acritarch

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acritarch

[′ak·rə‚tark]
(paleontology)
A unicellular microfossil of unknown or uncertain biological origin that occurs abundantly in strata from the Precambrian and Paleozoic.
McGraw-Hill Dictionary of Scientific & Technical Terms, 6E, Copyright © 2003 by The McGraw-Hill Companies, Inc.
References in periodicals archive ?
The Early Cambrian age for orthoquartzite in the Glen Falls Formation, in the lower part of the Saint John Group, is also fairly well-constrained by dated ash beds, macrofossils, and acritarch assemblages in overlying and underlying formations (e.g., Tanoli and Pickerill 1988; Landing et al.
The Doushantuo formation shales and phosphorites, dated to 570 Ma, elegantly preserve acritarchs, multicellular algae, and significantly, animal embryos of uncertain affinity.
"One or a few species of phytoplankton monopolizes nutrients at the expense of others," said Porter, explaining the die-off of diverse acritarchs.
Other acid-resistant microfossils encountered during this study include acritarchs, foraminiferans, melanoscleritoids, chitinous hydroids, and graptolite siculae, but these were not studied quantitatively.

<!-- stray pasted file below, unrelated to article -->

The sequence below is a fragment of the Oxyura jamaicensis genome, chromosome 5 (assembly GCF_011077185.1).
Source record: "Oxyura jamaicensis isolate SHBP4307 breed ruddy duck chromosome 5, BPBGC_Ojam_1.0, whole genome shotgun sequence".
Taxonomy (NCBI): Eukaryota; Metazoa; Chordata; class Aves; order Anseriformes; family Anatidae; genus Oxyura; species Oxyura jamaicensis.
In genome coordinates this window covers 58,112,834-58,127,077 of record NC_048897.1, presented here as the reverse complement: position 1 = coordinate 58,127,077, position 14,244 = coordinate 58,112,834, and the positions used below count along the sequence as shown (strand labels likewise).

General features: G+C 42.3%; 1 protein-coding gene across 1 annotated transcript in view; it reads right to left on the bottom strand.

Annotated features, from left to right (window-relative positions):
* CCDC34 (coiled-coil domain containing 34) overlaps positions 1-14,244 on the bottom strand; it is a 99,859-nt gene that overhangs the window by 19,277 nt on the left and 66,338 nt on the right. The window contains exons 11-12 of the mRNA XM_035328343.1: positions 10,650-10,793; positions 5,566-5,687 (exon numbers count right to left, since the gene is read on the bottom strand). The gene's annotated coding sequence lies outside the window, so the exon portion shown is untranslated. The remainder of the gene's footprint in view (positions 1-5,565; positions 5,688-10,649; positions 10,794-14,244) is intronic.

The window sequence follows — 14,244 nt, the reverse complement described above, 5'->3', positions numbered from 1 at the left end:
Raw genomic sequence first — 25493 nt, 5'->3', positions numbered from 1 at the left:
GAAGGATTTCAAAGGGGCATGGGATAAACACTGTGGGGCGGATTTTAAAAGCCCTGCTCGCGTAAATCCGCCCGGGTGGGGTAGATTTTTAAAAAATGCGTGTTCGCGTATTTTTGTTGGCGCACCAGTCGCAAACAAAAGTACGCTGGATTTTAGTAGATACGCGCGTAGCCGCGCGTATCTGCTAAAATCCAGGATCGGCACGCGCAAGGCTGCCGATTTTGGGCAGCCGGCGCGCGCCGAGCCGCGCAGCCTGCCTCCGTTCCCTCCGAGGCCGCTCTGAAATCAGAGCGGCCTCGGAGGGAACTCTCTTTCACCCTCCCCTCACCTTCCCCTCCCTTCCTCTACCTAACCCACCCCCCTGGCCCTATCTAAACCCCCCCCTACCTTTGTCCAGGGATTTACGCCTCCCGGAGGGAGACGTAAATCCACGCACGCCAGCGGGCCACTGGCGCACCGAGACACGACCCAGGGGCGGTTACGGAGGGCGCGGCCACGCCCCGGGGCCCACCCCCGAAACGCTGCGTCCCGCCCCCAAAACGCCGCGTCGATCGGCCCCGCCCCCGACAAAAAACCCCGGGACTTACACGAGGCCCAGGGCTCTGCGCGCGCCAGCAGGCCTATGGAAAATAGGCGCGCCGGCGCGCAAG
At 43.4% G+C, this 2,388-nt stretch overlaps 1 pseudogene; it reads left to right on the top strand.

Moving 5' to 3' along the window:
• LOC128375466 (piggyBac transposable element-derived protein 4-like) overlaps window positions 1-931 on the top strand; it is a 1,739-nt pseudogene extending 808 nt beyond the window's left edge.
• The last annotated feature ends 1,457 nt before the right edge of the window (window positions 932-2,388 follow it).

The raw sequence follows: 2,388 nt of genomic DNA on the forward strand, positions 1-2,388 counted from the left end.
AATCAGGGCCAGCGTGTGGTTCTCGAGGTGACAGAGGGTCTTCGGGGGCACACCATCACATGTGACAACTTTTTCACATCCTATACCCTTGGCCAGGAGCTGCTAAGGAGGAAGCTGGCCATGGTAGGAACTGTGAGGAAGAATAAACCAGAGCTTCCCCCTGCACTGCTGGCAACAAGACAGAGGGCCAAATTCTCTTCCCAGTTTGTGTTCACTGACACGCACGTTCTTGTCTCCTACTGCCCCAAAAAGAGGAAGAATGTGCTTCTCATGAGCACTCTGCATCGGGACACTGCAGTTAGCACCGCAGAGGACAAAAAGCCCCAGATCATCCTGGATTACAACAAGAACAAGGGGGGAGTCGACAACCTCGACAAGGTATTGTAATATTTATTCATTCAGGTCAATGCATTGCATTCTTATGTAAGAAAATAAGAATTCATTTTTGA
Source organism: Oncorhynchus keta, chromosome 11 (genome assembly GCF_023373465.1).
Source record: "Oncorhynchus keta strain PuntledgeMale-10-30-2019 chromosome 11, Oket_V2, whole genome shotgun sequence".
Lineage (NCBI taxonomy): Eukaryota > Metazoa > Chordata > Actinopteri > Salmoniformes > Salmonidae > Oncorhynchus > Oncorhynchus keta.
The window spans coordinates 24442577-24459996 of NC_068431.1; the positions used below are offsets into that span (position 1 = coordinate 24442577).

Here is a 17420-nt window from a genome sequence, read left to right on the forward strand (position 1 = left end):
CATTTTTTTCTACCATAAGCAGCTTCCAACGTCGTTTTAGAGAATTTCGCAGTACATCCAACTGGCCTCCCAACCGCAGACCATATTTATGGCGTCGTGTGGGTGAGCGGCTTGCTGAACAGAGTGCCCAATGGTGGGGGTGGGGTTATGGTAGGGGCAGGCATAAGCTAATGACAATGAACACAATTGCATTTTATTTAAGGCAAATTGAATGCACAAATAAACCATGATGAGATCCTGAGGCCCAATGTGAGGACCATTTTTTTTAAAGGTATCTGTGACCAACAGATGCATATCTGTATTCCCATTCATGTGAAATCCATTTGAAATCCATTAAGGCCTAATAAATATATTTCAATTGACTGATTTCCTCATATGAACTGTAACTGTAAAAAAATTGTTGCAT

Marine oil shales are composed of lipid-rich organic matter derived from marine algae, acritarchs (unicellular organisms of questionable origin), and marine dinoflagellates (one-celled organisms with a flagellum).
In addition, palynologic analysis reveals the presence of land spores, acritarchs, chitinozoans, and scolecodonts.
A good fossil record exists for the dinophytes, proof of the group's antiquity; the remains of dinophytes similar to contemporary species are known from the Silurian and similar forms, such as some acritarchs, are even older, dating from the Cambrian period or before (see volume 1, p.
Paleontologists call these acritarchs, a catch-all category of unicellular eukaryotic fossils.
Other biotic components are rare but include calcareous sponge spicules, bryozoans, acritarchs, conodonts, scolecodonts, chitinozoans and various problematica (approximately listed in order of abundance).
The high percentages of [C.sub.29] steranes detected from the Silurian and Cambrian are attributed to algae such as benthic brown algae or macro algae, acritarchs, cryptospores, and arthropods, rather than a terrestrial origin ([15] and references therein).